Located in one of the most affluent post-war expansions of Turin, the apartment was originally constituted by two smaller adjoining units. The new owners, a couple of young professionals, called for a complete renovation of the original intricated floor plan in order to have a bright, open, flexible space that could adapt with the growth of their family in the future.
The intervention focused on unifying and rationalize the two units a new, whole functional entity where, without interruptions, the space transitions from public to mixed to private areas with a smooth, natural flow that does not call for unnecessary partitions but yet guarantees the necessary levels of privacy for every space.
The open living room is filled with natural light through the ample windows and is enriched by a marble wall that becomes the hinge of the spatial distribution. The wall connects and separates at the same time the night areas and the study, through giant sliding walls that allow for the space to be opened up or closed according to different needs.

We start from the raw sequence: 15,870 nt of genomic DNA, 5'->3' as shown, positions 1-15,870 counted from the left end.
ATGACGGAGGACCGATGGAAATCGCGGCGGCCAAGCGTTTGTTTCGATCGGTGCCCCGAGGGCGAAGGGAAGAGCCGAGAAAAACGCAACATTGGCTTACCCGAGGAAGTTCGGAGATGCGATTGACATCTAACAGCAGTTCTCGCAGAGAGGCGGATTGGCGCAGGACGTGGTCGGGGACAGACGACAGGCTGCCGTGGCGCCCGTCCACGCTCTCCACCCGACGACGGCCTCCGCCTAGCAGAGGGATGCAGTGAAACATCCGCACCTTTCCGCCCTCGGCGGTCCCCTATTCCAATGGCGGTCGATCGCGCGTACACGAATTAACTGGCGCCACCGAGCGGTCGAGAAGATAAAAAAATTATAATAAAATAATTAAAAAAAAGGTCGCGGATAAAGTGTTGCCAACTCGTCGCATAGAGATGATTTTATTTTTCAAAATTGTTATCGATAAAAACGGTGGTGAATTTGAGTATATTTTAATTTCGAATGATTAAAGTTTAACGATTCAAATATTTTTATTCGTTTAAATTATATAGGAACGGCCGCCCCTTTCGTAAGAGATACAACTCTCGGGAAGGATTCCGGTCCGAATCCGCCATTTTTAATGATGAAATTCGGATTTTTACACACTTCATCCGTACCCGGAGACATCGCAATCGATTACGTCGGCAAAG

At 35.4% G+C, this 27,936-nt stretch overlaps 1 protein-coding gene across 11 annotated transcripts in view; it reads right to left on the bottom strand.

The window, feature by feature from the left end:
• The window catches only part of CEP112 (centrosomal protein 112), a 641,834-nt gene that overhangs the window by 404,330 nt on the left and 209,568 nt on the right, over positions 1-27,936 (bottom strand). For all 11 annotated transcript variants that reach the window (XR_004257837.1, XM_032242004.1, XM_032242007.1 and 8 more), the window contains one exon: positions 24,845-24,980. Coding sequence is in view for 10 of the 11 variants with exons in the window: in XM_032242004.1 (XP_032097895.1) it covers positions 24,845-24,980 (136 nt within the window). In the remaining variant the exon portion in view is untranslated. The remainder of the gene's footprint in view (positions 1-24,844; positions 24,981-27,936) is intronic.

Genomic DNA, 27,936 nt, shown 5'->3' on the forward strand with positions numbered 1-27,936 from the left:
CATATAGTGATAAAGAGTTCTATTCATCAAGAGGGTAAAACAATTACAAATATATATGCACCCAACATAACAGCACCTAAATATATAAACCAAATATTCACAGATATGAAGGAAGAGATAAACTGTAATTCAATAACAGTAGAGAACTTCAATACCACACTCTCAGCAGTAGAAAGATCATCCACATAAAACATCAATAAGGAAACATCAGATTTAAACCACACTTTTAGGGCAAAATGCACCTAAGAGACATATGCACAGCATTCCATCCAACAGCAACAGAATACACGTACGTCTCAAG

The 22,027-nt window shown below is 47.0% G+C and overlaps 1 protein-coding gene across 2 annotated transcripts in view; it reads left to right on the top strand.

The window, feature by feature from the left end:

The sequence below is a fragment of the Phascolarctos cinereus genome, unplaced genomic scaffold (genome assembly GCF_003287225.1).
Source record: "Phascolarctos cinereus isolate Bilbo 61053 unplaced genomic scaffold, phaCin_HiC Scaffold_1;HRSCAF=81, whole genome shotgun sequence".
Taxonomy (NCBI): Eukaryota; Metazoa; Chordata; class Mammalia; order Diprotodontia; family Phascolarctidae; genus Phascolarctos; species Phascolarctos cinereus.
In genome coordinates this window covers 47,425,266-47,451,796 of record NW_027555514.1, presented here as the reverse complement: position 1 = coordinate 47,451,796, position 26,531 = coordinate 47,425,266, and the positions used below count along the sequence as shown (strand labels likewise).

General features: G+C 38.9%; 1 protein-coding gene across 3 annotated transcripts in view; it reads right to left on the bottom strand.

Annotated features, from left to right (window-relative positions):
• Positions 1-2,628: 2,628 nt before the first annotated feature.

All the other spaces of the house are nested around this public core, and a consistent yet variated palette of light colors, precious surfaces and delicate materials create a pale, sophisticated atmosphere throughout the house.
On this soft background, few selected Family antiques, memories from different periods and Continents, play with other contemporary design pieces, in a dialogue that seems to connect East and West, past and present, minimalism and decor.
Photography by Beppe Giardino